An Expert’s Guide To Dealing With Cataracts

Even if your eyesight has been 20/20 your whole life, you’ll notice changes in your eye health as you age. Cataracts is a condition that affects many of us and, with NHS waiting lists trebling in the last couple of years, it’s essential to act early to reduce the impact they can have on your life. From the symptoms to look out for to treatment and recovery, here’s what you need to know.

What Exactly Is A Cataract?

Those suffering from a cataract experience a clouding of the natural lens inside the eye. The condition is very common, with 60% of the population experiencing the visual complication as they reach their 60s. “Cataracts occur when opacities develop in the clear lens inside your eye, which reduces the amount and quality of light reaching the back of the eye,” explains Dr Elizabeth Hawkes, consultant oculoplastic and ophthalmic surgeon. “Over time, they tend to become denser, which results in blurred vision. If you have a cataract, it may feel a little like looking through blurred glass. While stronger lighting and new glasses can sometimes help, if impaired vision interferes with your daily activities, you may want to consider surgery.”

Who Gets Them?

As we age, the proteins that make up the eye’s natural lens can clump together – these clumps are the cataracts and are what causes the cloudiness. No-one knows for sure why the eye’s lens changes as we age, forming cataracts, but risk factors include smoking, genetic causes, infections, exposure to UV light over prolonged periods, certain medications such as steroids, medical conditions such as diabetes and a history of previous eye surgery. “One in three adults over the age of 65 will get a cataract,” adds Mr Amir Hamid, surgeon and medical director of specialist eye hospital group Optegra. “In fact, it is diagnosed so frequently that it’s the most performed elective surgery in the NHS. However, we are also increasingly diagnosing cataracts from an earlier age – even from the age of 40 – so symptoms shouldn’t be ignored.”

What Pattern Do They Tend To Take?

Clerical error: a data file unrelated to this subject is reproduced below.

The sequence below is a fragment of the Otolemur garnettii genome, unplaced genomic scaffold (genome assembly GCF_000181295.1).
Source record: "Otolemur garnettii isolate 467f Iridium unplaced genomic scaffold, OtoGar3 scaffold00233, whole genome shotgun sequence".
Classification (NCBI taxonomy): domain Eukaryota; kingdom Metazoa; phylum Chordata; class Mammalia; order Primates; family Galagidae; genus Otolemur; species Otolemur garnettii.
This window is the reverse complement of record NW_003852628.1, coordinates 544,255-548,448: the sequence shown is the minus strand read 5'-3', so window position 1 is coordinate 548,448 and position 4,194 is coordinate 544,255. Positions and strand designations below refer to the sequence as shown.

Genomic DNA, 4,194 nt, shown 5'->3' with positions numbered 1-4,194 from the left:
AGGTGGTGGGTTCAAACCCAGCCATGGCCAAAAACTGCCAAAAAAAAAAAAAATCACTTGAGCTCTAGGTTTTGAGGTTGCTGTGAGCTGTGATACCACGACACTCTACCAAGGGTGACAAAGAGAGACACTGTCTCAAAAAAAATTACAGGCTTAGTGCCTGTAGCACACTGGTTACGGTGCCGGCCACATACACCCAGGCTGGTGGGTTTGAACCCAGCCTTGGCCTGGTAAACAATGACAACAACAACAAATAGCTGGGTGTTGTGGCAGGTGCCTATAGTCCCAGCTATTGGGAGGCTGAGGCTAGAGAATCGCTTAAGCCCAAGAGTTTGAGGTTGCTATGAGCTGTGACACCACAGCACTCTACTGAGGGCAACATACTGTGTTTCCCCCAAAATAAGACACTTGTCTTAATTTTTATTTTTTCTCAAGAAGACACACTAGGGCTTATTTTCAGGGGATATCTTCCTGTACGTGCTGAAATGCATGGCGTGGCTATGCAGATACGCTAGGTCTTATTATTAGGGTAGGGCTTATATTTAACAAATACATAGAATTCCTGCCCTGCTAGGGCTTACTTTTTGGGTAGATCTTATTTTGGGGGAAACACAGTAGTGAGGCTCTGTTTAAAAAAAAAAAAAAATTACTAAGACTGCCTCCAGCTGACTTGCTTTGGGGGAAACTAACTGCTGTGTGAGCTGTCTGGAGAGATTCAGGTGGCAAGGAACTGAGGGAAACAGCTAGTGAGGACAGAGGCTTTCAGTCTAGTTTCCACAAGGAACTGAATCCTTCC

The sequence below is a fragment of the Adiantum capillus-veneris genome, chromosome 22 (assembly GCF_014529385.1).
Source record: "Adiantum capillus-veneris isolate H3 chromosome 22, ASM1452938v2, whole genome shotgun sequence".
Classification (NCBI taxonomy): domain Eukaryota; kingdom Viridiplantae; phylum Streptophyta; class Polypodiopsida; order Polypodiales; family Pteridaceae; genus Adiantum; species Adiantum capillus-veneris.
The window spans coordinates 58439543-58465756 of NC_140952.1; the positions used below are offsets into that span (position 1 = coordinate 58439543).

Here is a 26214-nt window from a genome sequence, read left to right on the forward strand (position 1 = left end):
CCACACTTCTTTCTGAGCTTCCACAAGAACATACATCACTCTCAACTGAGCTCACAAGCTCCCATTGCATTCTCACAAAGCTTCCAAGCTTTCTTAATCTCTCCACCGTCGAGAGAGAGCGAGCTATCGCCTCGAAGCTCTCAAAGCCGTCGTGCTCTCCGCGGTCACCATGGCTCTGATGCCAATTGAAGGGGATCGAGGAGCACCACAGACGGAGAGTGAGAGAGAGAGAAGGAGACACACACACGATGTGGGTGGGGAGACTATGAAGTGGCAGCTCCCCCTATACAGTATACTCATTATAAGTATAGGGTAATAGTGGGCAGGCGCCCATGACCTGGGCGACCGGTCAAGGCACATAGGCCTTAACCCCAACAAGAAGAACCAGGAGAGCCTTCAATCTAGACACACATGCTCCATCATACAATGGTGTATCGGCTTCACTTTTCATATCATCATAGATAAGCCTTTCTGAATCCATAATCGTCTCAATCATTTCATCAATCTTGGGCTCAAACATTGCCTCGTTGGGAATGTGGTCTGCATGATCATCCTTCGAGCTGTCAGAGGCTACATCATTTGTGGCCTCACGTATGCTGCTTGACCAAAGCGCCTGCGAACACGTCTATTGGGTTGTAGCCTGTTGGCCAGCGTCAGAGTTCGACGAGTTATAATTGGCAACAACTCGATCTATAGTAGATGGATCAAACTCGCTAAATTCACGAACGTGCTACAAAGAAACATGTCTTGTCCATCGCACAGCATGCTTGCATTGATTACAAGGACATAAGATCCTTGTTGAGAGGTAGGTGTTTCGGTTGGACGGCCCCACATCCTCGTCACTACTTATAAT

Cataracts typically develop in both eyes, but not always at the same time, says Elizabeth. “So, when one cataract is more advanced than the other, a difference in vision between the two eyes can occur.”

Aside From Cloudy Vision, Are There Any Other Symptoms?

The problem tends to develop slowly over time and, eventually, cataracts result in a gradual loss of vision. “The most common symptom is cloudy vision – as though a ‘fog’ has come over the eyes, but blurred vision is also common, and it may feel like colours are fading,” adds Amir. “Cataracts can also cause glare from lights, which can make driving at night-time feel more challenging, while less common symptoms include double vision and headaches. Symptoms tend to develop gradually over months or years – not overnight.”

Cataracts can cause GLARE FROM LIGHTS, which makes DRIVING IN THE DARK more challenging, and DOUBLE VISION and HEADACHES are also common.

How Are They Diagnosed?

They can usually be picked up during a normal eye test, which is why it’s important to have one regularly (once every two years or more frequently if your optician recommends it). During an eye exam, your optician will carry out several tests, and if they suspect you have cataracts, it’s likely they will refer you on to an eye specialist (ophthalmologist), who can confirm the diagnosis and your plan of treatment. 

Do Cataracts Always Need Treatment?